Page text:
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Image: Agent-based vs. Agent-less IT Asset Inventory Collection

Over the last year, I have had many meetings with potential customers and the one discussion which comes up time and time again is the question of agent-based versus agent-less hardware and software inventory collection. In most cases, a number of agents will already have been deployed to the enterprise’s devices and the thought of adding yet another agent is not so appealing to the majority of IT Managers. It may even lead to a delay in getting a software asset management (SAM) initiative up and running. A solid discovery and inventory process is a first step toward a mature SAM program as it provides the data required to understand what is installed and in use in the IT environment. (Software License Optimization requires more—access to contract and purchase order data, for example, and the ability to understand and apply license entitlements. This is the topic for a future blog).

Both agent-based and agent-less options have their advantages and specific use-cases. In many cases, customers may have a hybrid environment that is a mix of both. The collection of usage data is generally confined to the desktop rather than the datacentre, and usage data can be leveraged to perform license reharvesting, so for the desktop, installing an agent is the better option. High security restrictions in the datacenter may not permit a local installation so agent-less may be the only option. If you are considering an inventory solution as part of your SAM initiative, be sure to opt for a flexible solution which allows you this freedom of choice.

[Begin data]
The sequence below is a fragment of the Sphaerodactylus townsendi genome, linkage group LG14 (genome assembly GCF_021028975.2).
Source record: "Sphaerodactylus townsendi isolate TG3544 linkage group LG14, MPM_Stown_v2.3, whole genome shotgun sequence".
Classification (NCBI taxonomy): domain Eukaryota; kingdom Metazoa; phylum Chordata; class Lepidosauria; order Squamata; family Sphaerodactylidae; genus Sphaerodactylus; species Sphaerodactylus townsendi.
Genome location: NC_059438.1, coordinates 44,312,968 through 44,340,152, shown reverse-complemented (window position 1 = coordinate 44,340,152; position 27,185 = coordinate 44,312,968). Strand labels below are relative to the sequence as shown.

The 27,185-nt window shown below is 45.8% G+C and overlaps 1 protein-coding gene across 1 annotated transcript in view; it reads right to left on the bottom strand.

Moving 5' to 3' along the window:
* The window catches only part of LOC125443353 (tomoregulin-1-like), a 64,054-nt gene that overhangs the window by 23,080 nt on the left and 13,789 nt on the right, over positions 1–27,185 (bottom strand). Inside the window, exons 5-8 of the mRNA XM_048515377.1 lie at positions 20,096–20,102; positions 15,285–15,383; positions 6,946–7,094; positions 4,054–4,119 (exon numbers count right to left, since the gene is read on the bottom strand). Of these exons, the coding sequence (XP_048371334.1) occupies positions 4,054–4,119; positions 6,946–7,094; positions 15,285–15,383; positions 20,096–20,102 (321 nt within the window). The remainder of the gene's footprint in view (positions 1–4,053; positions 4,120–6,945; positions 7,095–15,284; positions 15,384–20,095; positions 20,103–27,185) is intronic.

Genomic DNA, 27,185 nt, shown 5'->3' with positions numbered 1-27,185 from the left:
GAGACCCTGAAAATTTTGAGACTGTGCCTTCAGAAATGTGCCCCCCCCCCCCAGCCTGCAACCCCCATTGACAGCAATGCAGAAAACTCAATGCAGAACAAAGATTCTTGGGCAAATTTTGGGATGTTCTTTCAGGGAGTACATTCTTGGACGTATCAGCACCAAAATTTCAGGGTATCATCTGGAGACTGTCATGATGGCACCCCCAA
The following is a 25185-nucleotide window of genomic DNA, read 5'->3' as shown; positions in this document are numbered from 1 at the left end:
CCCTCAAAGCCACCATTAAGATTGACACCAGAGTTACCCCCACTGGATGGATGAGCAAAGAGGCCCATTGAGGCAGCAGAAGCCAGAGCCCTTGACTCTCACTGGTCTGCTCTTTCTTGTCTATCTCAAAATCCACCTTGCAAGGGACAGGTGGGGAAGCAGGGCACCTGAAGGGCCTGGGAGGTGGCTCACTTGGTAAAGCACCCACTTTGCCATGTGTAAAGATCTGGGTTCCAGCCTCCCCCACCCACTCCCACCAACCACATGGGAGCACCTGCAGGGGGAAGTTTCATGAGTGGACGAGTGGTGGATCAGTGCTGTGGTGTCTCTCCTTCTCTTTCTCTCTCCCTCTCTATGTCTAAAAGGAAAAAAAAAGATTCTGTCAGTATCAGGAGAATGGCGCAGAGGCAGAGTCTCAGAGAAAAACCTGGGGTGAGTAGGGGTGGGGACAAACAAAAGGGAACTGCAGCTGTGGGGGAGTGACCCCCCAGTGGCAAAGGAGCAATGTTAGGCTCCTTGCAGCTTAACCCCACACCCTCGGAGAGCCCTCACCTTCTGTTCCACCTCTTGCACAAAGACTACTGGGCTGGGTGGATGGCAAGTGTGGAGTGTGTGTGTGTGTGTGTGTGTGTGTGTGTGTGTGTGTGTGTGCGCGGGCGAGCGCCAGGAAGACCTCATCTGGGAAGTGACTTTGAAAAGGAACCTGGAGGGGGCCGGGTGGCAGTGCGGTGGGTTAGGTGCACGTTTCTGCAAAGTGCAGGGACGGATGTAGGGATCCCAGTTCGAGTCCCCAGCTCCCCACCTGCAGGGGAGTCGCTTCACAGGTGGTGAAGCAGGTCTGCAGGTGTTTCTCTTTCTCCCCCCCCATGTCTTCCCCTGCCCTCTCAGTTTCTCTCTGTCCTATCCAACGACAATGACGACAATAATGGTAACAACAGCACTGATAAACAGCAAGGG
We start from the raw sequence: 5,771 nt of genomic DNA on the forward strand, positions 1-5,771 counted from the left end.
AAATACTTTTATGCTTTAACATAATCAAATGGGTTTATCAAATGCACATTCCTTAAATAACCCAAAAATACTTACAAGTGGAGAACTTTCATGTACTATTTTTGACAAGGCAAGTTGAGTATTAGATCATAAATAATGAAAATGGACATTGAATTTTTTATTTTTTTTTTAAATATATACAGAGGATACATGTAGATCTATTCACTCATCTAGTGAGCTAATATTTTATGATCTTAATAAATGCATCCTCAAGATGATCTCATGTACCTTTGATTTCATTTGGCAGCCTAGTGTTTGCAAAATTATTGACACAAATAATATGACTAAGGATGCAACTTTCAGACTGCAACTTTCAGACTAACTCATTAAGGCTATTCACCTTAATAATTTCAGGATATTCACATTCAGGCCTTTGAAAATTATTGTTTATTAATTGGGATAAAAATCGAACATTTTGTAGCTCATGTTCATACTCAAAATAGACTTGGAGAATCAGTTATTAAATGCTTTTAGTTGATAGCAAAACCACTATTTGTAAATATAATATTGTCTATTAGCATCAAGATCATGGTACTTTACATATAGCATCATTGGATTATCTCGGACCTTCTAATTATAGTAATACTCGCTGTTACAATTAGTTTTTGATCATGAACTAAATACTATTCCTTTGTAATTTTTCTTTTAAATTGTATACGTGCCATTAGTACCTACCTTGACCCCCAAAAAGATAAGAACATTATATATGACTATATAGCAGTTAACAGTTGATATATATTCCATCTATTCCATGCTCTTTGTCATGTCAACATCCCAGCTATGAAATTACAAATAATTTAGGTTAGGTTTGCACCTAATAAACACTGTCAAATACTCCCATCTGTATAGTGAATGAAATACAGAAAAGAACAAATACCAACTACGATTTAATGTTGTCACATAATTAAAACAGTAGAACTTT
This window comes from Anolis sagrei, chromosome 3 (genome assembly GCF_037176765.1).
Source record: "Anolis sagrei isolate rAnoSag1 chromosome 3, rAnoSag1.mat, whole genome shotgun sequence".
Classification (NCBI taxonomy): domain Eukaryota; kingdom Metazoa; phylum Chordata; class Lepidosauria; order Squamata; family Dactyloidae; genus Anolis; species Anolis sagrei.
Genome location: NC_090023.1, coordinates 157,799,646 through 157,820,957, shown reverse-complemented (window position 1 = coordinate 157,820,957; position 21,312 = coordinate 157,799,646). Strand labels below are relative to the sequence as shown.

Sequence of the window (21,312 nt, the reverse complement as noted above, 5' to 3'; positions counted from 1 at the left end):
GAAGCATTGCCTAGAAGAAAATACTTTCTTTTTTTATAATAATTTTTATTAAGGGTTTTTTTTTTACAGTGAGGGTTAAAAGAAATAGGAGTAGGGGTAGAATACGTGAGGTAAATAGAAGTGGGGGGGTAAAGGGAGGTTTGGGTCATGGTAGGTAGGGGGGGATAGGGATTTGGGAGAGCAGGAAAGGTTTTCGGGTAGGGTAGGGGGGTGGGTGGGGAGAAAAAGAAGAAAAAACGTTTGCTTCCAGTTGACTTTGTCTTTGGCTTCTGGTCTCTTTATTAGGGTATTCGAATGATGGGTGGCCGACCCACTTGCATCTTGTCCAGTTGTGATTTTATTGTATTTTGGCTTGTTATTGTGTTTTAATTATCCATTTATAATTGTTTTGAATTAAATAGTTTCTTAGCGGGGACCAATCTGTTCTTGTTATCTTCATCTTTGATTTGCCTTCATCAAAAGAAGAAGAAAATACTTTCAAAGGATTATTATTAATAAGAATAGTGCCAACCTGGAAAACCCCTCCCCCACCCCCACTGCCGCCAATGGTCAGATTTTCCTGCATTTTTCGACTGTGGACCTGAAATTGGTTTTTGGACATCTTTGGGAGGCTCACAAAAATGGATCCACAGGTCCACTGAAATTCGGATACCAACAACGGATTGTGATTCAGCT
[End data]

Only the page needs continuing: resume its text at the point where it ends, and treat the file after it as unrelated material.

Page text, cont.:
Here are a few of the differences and specific use cases where each is best applied, as previously described in this article on the ITAM Review:

Agent-based Inventory

  • Depth of Inventory – Using an agent can offer a more detailed level of inventory, including the collection of application usage data. It would be difficult to record a daily account of what software is being used on a machine without an agent in place.
  • Remote Machines – An agent is helpful for remote devices that only have sporadic access to the network, to ensure an accurate inventory is maintained.
  • Network Bandwidth – This will depend on the strength of your network connections and remote locations, but it is generally more network friendly (i.e. less network traffic) to have an agent transmitting it’s inventory results over the network, rather than using the agent-less approach.

Agent-less Inventory

  • Fewer Political Hurdles – One of the main benefits of going the agentless route is that there are less political hurdles to leap in order to get the system deployed, since no local installation is required on the devices.
  • Less Change Management / Build Process Concerns – Code is not being deployed to machines and no changes to builds are occurring so less overhead is required for the deployment. This can mean that you will achieve results faster and you don’t need to worry about upgrades and on-going maintenance.
  • Non-Intrusive – Agent-less discovery and inventory commonly does not require administrative access to machines (a common hiccup in agent based deployment)